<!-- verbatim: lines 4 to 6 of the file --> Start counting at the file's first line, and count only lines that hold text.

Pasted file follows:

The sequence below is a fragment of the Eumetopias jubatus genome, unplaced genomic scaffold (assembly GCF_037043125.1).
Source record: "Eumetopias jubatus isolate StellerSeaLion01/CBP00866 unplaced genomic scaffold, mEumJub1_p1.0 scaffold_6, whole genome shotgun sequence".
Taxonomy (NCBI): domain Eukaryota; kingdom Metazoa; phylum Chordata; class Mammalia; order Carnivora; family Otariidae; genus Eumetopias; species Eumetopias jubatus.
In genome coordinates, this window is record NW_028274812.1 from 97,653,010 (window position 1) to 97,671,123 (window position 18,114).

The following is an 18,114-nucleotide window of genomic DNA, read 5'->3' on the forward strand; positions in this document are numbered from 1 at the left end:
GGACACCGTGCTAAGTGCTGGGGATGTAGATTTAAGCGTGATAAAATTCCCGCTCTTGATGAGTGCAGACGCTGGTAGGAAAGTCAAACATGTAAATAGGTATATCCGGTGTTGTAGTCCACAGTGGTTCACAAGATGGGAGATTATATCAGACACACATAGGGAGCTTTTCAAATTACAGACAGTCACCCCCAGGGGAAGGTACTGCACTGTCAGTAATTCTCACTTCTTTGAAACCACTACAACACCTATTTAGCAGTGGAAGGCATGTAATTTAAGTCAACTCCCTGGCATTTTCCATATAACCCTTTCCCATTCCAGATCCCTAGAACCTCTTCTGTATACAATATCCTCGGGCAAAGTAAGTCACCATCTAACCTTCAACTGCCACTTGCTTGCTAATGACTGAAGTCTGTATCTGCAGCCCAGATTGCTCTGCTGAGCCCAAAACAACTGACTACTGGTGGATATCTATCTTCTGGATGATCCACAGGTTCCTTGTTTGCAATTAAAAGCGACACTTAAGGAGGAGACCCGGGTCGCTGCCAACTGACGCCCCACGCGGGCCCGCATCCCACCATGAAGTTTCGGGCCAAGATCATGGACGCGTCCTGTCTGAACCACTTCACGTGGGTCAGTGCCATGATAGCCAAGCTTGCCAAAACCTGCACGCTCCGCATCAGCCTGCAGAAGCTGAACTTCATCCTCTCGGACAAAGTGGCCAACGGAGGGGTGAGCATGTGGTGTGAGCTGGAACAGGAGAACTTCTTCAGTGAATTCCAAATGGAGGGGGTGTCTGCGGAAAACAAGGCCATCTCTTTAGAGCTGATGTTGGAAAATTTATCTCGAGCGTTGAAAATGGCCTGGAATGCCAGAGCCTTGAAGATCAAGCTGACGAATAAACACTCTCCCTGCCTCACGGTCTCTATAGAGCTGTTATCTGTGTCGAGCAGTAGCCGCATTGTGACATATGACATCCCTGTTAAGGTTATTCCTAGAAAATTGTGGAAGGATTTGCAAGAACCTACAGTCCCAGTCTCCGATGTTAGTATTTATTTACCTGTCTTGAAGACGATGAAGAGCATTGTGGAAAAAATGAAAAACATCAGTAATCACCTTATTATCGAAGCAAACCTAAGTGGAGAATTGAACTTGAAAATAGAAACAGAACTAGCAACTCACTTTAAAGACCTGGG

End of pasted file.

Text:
In genome coordinates, this window is record NW_028274812.1 from 97,653,010 (window position 1) to 97,671,123 (window position 18,114).

The following is an 18,114-nucleotide window of genomic DNA, read 5'->3' on the forward strand; positions in this document are numbered from 1 at the left end:
GGACACCGTGCTAAGTGCTGGGGATGTAGATTTAAGCGTGATAAAATTCCCGCTCTTGATGAGTGCAGACGCTGGTAGGAAAGTCAAACATGTAAATAGGTATATCCGGTGTTGTAGTCCACAGTGGTTCACAAGATGGGAGATTATATCAGACACACATAGGGAGCTTTTCAAATTACAGACAGTCACCCCCAGGGGAAGGTACTGCACTGTCAGTAATTCTCACTTCTTTGAAACCACTACAACACCTATTTAGCAGTGGAAGGCATGTAATTTAAGTCAACTCCCTGGCATTTTCCATATAACCCTTTCCCATTCCAGATCCCTAGAACCTCTTCTGTATACAATATCCTCGGGCAAAGTAAGTCACCATCTAACCTTCAACTGCCACTTGCTTGCTAATGACTGAAGTCTGTATCTGCAGCCCAGATTGCTCTGCTGAGCCCAAAACAACTGACTACTGGTGGATATCTATCTTCTGGATGATCCACAGGTTCCTTGTTTGCAATTAAAAGCGACACTTAAGGAGGAGACCCGGGTCGCTGCCAACTGACGCCCCACGCGGGCCCGCATCCCACCATGAAGTTTCGGGCCAAGATCATGGACGCGTCCTGTCTGAACCACTTCACGTGGGTCAGTGCCATGATAGCCAAGCTTGCCAAAACCTGCACGCTCCGCATCAGCCTGCAGAAGCTGAACTTCATCCTCTCGGACAAAGTGGCCAACGGAGGGGTGAGCATGTGGTGTGAGCTGGAACAGGAGAACTTCTTCAGTGAATTCCAAATGGAGGGGGTGTCTGCGGAAAACAAGGCCATCTCTTTAGAGCTGATGTTGGAAAATTTATCTCGAGCGTTGAAAATGGCCTGGAATGCCAGAGCCTTGAAGATCAAGCTGACGAATAAACACTCTCCCTGCCTCACGGTCTCTATAGAGCTGTTATCTGTGTCGAGCAGTAGCCGCATTGTGACATATGACATCCCTGTTAAGGTTATTCCTAGAAAATTGTGGAAGGATTTGCAAGAACCTACAGTCCCAGTCTCCGATGTTAGTATTTATTTACCTGTCTTGAAGACGATGAAGAGCATTGTGGAAAAAATGAAAAACATCAGTAATCACCTTATTATCGAAGCAAACCTAAGTGGAGAATTGAACTTGAAAATAGAAACAGAACTAGCAACTCACTTTAAAGACCTGGG